The fastest way to help your child perform better in school

Jan 15, 2016 at 12:00 p.m. ET
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Perfect "silver bullet" solutions are rare. Easy-to-implement ones are rarer still, as it generally seems like there’s a whole bunch of interdependent stuff that needs to be done to achieve a goal. For instance, with 2016 upon us, many have long lists of resolutions to become healthier — go to the gym regularly, eat more vegetables and less processed food or get better sleep.

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Fortunately, there is one silver bullet that we can use to help our kids do better in school by helping them work smarter and harder. And, it’s easy to implement — relatively. Significantly increase your child’s focus by stopping them from “multitasking.” 

Multitasking — it’s a myth, just like Big Foot and fat-free food that tastes good. We can’t do it because our brains aren’t capable of it. What we can do is switch really quickly between tasks. The problem with doing so is there are very high costs: It can take twice as long to do each task we’re switching between, we usually nearly double the number of mistakes, while significantly draining our energy and increasing stress.

So, 30 minutes of math homework becomes an hour and has a number of mistakes if your child is texting with friends the whole time. They might even end up accidentally sending an "uncool" text because of their split attention. You can add on the fact that they will have lower energy because it’s taxing to bounce back from activity to activity, especially if they end up doing the same thing with their history project, like cruising Facebook while trying to figure out the causes of the Industrial Revolution.

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You can double your child’s efficiency, reduce their mistakes by half and decrease stress by helping them see why focusing their attention on one task works better than trying to multitask during homework time. To get the multitasking to stop and get the grades up, here’s a two-step approach you can use.

1. Prove it to them to get them to buy into the idea

Assuming a significant body of scientific research showing the negative impact of multitasking from places like Harvard, Louisiana State University and Stanford isn’t sufficient enough to convince your kids to stop multitasking, here’s an activity you can do with them to make it real that comes directly from Psychology Today:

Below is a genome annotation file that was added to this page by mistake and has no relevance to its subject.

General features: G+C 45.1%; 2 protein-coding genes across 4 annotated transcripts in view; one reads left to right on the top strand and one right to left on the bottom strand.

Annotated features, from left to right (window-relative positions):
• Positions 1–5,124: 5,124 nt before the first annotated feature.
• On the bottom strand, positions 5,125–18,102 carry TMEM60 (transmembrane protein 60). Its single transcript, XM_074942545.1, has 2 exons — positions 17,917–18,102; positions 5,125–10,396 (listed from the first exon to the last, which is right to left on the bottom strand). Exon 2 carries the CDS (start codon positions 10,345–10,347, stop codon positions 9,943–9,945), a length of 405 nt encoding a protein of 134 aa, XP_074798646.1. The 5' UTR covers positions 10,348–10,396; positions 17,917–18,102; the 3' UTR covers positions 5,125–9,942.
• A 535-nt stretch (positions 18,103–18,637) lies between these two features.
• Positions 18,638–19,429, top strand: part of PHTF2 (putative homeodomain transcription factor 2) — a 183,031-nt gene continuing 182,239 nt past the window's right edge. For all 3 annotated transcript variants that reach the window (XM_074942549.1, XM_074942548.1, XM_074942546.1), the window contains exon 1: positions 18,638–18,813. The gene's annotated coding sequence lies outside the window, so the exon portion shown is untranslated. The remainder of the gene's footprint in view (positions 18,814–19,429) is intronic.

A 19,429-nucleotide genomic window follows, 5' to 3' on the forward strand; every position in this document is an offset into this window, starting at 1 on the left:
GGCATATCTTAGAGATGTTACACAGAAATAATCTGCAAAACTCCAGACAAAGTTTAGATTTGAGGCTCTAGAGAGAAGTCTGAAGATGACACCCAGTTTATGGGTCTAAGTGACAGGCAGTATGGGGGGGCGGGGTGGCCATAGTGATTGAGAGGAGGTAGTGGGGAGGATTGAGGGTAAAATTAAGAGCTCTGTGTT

1. Draw two horizontal lines on a piece of paper.

  2. Ask your child to do the following and time them while they do it. (First do it yourself, so you see the big effects.)

    On the first line, write: "I am a great multitasker."

    On the second line: Write out the numbers 1-20 sequentially, like this:

    1 2 3 4 5 6 7 8 9 10 11 12 13 14 15 16 17 18 19 20

How much time does it take you/your child to do the two? Usually, it’s about 20 seconds — longer for younger kids.

Now, for the multitasking:

  1. Draw two more horizontal lines.

  2. This time, again timing yourself/your child, write a letter on one line, and then a number on the line below, then the next letter in the sentence on the upper line, and then the next number in the sequence, changing from line to line. In other words, you write the letter "I," and then the number "1," and then the letter "a," and then the number "2" and so on, until you complete both lines. So, it looks like this as you start:

Line 1: I a

Line 2: 1 2

If you’re like me, you probably read the activity and didn’t actually do it. However, when I did actually do it, I found it incredibly frustrating, made a lot of mistakes and it took over two times as long to do. Seriously, give it a shot, and then do it with your child.

2. Set up a plan of attack

  • Cut out distractions — Even having the TV on in the background without active watching hinders memory recall and performance. Certainly do not have an email inbox open, or phone on silent but screen up so they can read new updates. No distractions!
  • Chunk the work — Divide studying and homework by subject into meaningful chunks focused on only one activity. For example, 20 minutes per task for your third grader, an hour for your 11th grader. You can adjust the time based on how it goes — shorter if need be, longer if doable.
  • Take breaks — After a chunk of work, have your child take a five-minute break. It makes a big difference.
  • Jot down random thoughts — If an unrelated idea comes up while working on a given task, tell your child to jot it down, so as to not recycle it over and over and accidentally distract themselves.
  • Make sure they have the skills — No amount of focus will help without the academic skills necessary. If they’re struggling, ask the teacher for how you can help, and consider tutoring.
  • Discuss and reflect — Sit down with your child and chat about if it’s working and how to further improve. If you’re following the plan of attack, the results should be substantial.

Finally, a parting thought: These same techniques work well for grown-ups too, in our interconnected digital world. Good luck!

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